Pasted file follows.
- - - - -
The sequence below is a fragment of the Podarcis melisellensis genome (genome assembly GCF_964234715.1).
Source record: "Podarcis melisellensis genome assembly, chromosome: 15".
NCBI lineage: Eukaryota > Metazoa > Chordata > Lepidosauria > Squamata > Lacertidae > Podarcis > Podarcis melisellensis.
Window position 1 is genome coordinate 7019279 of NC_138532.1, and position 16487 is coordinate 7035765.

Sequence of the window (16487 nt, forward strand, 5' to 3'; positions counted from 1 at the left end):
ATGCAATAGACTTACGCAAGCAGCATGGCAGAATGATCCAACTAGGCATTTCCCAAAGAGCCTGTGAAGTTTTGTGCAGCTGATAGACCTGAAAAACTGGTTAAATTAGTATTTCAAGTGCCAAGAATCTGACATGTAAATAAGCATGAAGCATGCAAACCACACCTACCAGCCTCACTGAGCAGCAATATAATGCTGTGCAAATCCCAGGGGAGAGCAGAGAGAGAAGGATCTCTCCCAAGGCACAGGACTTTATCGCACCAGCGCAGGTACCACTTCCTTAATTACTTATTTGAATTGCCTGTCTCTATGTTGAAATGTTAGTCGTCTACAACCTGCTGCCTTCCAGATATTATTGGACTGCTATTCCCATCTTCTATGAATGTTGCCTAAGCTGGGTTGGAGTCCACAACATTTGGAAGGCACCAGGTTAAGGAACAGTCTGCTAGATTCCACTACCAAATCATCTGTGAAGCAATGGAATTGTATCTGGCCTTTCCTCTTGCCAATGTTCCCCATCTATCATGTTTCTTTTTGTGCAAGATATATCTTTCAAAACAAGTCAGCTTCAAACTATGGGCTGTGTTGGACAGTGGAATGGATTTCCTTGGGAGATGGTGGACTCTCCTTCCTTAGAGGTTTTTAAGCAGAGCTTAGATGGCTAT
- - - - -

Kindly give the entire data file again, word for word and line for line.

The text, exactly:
The sequence below is a fragment of the Podarcis melisellensis genome (genome assembly GCF_964234715.1).
Source record: "Podarcis melisellensis genome assembly, chromosome: 15".
NCBI lineage: Eukaryota > Metazoa > Chordata > Lepidosauria > Squamata > Lacertidae > Podarcis > Podarcis melisellensis.
Window position 1 is genome coordinate 7019279 of NC_138532.1, and position 16487 is coordinate 7035765.

Sequence of the window (16487 nt, forward strand, 5' to 3'; positions counted from 1 at the left end):
ATGCAATAGACTTACGCAAGCAGCATGGCAGAATGATCCAACTAGGCATTTCCCAAAGAGCCTGTGAAGTTTTGTGCAGCTGATAGACCTGAAAAACTGGTTAAATTAGTATTTCAAGTGCCAAGAATCTGACATGTAAATAAGCATGAAGCATGCAAACCACACCTACCAGCCTCACTGAGCAGCAATATAATGCTGTGCAAATCCCAGGGGAGAGCAGAGAGAGAAGGATCTCTCCCAAGGCACAGGACTTTATCGCACCAGCGCAGGTACCACTTCCTTAATTACTTATTTGAATTGCCTGTCTCTATGTTGAAATGTTAGTCGTCTACAACCTGCTGCCTTCCAGATATTATTGGACTGCTATTCCCATCTTCTATGAATGTTGCCTAAGCTGGGTTGGAGTCCACAACATTTGGAAGGCACCAGGTTAAGGAACAGTCTGCTAGATTCCACTACCAAATCATCTGTGAAGCAATGGAATTGTATCTGGCCTTTCCTCTTGCCAATGTTCCCCATCTATCATGTTTCTTTTTGTGCAAGATATATCTTTCAAAACAAGTCAGCTTCAAACTATGGGCTGTGTTGGACAGTGGAATGGATTTCCTTGGGAGATGGTGGACTCTCCTTCCTTAGAGGTTTTTAAGCAGAGCTTAGATGGCTAT